Posted: April 29th, 2014 | Author: Erin Clotfelter | Filed under: Birth, C-Section | Tags: Birth, Family, Kids, Mom stuff, Silas | 1 Comment »
(Let’s pretend I didn’t just completely neglect this space for the better part of the past year and jump right into the here and now, shall we?)
This kid joined our family:
7 pounds, 11 ounces
At first he looked like this:
All nice and pink*, and
perfectly happy not impressed to be on the outside.
I got to keep him with me in the OR:
Is it bad that the only thing I could think of when I finally got to hold him was that his crying was probably distracting the doctors from doing their jobs and they were probably going to kick him out if he didn’t quiet down? Yeah, those were my loving thoughts in the moments after he was born.
Also: he looks like a blonde Wyatt!
I finally felt like a human being:
Those really crappy months of hyperemesis with the constant nausea, and the vomiting, and the IV poles, and the drugs?
Let’s cuddle cute fat baby!
And order dinner.**
And this is you now:
Well, three weeks ago this was you. You have fatter cheeks now.
And this is what a house with 4 boys looks like:
We are so happy you joined us.
*And bloated from the copious amounts of fluids they pumped into me to keep my blood pressure from tanking during my c-section.
**I will have one of everything and I will inhale it.
Posted: June 30th, 2011 | Author: Erin Clotfelter | Filed under: C-Section | Tags: Blogging, C-Section, Dagmar Bleasdale, hot topics, parenting, Twitter | 8 Comments »
I’ll admit it, I wear my heart on my sleeve. For better or worse, that’s just how it is. When it comes to blogging and social media this can be a good and a bad thing, especially when it comes to parenting choices.
Social media is spectacular for finding like-minded people to support and commiserate with, building relationships 140 characters at a time. But what happens when that tweet from a person you respect comes across your screen and your skin instantly crawls. Like this:
It’s not pointed at you, but to Twitter in general. Considering the number of followers Dagmar has (and c-section rate in the US) I imagine more than a few people felt judged by this question. I felt judged.
As someone who has had 2 scheduled c-sections* it leaves me feeling that I am somehow less of a woman/ mother because I had the birth that I did (which I am totally happy with, btw). That I am somehow an idiot, because I chose to have a controlled abdominal surgery, something that she believes shouldn’t even be offered.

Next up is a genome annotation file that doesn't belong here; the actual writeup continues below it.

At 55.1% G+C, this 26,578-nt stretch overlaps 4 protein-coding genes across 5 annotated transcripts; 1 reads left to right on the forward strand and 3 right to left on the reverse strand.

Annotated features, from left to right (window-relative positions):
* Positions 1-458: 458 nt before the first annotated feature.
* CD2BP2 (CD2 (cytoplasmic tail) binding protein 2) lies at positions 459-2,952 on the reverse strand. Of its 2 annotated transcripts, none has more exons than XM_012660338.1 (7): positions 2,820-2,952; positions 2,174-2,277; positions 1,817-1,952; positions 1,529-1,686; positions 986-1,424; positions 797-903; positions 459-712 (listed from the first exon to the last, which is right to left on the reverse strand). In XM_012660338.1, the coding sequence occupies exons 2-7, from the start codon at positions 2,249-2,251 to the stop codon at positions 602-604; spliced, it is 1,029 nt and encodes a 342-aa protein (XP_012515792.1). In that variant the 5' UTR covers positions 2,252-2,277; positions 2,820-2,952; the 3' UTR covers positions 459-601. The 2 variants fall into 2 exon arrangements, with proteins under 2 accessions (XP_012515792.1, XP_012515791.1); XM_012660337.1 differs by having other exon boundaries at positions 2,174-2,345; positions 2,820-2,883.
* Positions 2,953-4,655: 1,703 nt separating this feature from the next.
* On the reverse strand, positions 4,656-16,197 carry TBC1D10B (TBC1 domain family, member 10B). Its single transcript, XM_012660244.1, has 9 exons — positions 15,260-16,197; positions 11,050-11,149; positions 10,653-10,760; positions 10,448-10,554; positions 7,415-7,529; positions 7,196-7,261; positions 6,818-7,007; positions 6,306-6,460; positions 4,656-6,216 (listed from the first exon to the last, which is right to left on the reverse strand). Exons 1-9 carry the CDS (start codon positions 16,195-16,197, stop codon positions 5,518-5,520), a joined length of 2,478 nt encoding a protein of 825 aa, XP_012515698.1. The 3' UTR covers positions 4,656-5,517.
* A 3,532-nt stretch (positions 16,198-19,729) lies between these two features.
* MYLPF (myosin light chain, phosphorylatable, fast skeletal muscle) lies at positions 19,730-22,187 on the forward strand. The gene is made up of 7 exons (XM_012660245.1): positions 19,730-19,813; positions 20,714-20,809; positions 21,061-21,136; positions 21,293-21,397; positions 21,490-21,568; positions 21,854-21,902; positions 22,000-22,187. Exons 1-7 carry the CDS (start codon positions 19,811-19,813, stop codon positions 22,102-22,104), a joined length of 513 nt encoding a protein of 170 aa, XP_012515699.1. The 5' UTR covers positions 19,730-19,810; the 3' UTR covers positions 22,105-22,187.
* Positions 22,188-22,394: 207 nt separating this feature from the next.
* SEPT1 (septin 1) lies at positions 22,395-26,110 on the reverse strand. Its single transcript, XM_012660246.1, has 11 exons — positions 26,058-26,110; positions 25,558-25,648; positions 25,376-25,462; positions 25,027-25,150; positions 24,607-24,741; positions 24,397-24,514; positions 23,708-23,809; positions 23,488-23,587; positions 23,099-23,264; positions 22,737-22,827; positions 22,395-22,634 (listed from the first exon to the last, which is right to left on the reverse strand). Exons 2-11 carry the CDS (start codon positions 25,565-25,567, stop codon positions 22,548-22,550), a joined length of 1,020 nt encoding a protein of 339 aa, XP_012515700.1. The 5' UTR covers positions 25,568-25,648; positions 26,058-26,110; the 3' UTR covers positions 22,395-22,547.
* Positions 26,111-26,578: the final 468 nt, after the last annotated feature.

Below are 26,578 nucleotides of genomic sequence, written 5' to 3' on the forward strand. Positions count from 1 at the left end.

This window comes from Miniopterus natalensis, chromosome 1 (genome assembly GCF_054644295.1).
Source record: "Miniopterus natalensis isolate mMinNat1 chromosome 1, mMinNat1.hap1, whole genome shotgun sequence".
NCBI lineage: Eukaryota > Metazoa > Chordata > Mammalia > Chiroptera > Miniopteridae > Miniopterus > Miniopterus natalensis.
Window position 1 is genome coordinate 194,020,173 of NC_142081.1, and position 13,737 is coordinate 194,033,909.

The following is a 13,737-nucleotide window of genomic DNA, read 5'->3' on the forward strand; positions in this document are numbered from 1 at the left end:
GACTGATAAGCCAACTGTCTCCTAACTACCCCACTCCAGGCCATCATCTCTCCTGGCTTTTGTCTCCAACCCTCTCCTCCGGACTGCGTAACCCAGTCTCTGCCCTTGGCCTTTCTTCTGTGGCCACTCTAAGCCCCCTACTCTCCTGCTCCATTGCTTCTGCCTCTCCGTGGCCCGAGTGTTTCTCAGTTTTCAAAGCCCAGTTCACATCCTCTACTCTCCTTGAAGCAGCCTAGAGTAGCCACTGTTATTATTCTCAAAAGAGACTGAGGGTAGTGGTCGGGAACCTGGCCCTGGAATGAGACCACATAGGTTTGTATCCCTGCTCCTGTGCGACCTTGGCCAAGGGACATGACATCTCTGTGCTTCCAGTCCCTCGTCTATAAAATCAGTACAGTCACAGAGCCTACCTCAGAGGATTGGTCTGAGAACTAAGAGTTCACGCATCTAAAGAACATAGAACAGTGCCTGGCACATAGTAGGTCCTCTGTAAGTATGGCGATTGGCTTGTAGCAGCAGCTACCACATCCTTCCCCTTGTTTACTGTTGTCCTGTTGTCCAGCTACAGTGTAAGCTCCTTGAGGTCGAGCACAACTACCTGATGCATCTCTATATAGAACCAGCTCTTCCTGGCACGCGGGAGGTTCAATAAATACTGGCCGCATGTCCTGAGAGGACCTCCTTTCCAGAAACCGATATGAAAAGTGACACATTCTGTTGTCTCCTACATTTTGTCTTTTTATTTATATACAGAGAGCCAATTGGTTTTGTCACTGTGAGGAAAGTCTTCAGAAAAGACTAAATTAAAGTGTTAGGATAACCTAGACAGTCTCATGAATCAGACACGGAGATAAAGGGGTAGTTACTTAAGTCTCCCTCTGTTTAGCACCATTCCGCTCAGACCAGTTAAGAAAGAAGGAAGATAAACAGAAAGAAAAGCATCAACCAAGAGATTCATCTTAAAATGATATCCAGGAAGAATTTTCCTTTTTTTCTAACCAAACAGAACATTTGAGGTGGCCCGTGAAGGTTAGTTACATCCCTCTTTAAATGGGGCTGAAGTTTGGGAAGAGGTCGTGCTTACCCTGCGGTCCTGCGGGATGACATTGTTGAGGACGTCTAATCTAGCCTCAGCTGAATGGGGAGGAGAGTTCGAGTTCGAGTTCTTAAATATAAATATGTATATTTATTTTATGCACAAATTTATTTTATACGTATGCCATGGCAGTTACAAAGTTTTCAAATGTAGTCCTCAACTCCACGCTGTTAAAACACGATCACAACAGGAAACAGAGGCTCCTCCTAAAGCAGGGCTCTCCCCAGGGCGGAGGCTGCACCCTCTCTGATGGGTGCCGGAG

It was followed up by this:
So in the span of about 5 minutes I am left feeling like less of a woman/ mother, who is obviously just fearful of vaginal birth and therefore shouldn’t have children…
This is a respected blogger who is known for her breastfeeding and natural birth advocacy. She is an advocate. The funny thing about the most vocal advocates is more often than not I find they reduce themselves to making moms feel bad about their choices. Even if their choices are totally valid.
What difference does it make if I opted to schedule a C-section to avoid an emergency C-section in the event that after a vaginal birth of Baby A, Baby B couldn’t be delivered? Yes, I know, there was a small chance he would have turned, but really? I would rather recover from a planned c-section instead of an emergency c-section on top of a vaginal birth. Does that make me afraid? No, that makes me smart for weighing my options and risks and making a decision. Was it medically necessary? Maybe not, we’ll never know, but I am thankful that the option was there- emergency C-sections are much more difficult to recover from (or so I’ve heard).
It was eventually followed up by this:
Yes Dagmar, telling women that #1) their choice is something you don’t believe should be an option for them, #2) assuming they are doing it out of a fear of vaginal birth and #3) telling them they shouldn’t have children…that would be criticizing.
And really, why is it anyone’s business anyway? Why does any mother have to explain her reasoning behind her decisions so someone can decide whether or not she made a good choice? And the whole issue of whether or not she was informed of her choices and educated on her options? Why are “advocates” so quick to assume women who opt to have C-Sections aren’t educated and informed?
See? Heart on Sleeve. Or in this case, Heart on Blog.
I am a supporter of Moms of all shapes and sizes, birth and parenting choices. If you want to have a baby in your kitchen, you go girl! If you want to breastfeed until toddlerhood, that is fantastic. If you want to skip the VBAC and go with something you know and are comfortable with, only YOU can make those decisions. If you want to avoid a C-Section at all costs? Good for you.
Just don’t tell me my choice shouldn’t be an option.
* Every time the mention of a C-Section comes up natural birth advocates pull out a litany of reasons a woman should have chosen natural birth, regardless of the reasons behind it. There is always something else you could have done, some technique you could have used, a better more supportive ob/ midwife/ partner. No reason is ever good enough to make it “medically necessary”.
Posted: November 13th, 2008 | Author: Yogi Dad | Filed under: C-Section | 1 Comment »
Lincoln Davis 6lbs 4 oz
Wyatt Josef 5lbs 4 oz
Wyatt is the top picture, Lincoln is the bottom one
Lincoln Davis 6lbs 4 oz
Wyatt Josef 5lbs 4 oz
Posted: November 7th, 2008 | Author: Erin Clotfelter | Filed under: C-Section | 1 Comment »
There is an end in sight.
Thursday, 11-13-08 at 1:30pm.
That’s right. If they don’t come on their own before then we have scheduled a c-section. After going back and forth over our options we decided this was the best plan. Between the extra fluid and now this nasty rash- seriously, I might scratch them out if I don’t get some relief here soon, I am ready to have them out.
So, 6 more days as a family of 2.